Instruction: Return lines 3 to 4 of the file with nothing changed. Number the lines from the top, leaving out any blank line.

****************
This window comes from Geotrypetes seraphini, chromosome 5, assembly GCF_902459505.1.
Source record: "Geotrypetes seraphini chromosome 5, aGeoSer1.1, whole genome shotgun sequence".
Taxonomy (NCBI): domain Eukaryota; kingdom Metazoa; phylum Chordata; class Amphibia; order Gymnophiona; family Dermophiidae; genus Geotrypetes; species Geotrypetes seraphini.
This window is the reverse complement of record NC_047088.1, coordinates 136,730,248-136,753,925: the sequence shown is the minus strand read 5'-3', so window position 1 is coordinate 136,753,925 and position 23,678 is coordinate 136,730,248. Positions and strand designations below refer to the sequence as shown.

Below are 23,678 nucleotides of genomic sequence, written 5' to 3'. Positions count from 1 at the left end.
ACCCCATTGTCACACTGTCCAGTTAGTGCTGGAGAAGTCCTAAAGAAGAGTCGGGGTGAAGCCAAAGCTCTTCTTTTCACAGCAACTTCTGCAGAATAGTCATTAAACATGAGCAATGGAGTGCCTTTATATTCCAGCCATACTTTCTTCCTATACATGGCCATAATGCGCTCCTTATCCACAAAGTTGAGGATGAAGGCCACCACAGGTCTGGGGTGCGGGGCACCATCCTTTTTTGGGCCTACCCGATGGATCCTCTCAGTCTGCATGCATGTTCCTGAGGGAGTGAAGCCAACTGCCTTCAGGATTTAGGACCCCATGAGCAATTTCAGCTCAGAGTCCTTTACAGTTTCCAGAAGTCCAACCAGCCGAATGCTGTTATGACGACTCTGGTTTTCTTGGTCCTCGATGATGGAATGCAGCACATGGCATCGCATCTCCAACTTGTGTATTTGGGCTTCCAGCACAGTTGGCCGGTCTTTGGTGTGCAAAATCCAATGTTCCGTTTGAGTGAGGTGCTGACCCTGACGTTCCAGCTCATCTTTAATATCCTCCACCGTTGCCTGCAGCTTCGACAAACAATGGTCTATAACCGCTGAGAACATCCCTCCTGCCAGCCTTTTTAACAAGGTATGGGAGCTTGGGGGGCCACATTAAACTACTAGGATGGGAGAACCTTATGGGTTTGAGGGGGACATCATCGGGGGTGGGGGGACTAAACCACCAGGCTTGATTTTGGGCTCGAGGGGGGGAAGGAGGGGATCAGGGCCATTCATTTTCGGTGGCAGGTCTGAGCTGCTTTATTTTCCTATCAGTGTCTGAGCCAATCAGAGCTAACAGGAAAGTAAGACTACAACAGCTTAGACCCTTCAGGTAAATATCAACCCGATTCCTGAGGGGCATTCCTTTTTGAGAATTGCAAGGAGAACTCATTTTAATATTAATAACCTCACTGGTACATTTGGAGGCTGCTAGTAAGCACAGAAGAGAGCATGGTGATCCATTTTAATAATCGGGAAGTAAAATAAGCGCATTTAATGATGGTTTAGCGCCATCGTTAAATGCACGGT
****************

Taxonomy (NCBI): domain Eukaryota; kingdom Metazoa; phylum Chordata; class Amphibia; order Gymnophiona; family Dermophiidae; genus Geotrypetes; species Geotrypetes seraphini.
This window is the reverse complement of record NC_047088.1, coordinates 136,730,248-136,753,925: the sequence shown is the minus strand read 5'-3', so window position 1 is coordinate 136,753,925 and position 23,678 is coordinate 136,730,248. Positions and strand designations below refer to the sequence as shown.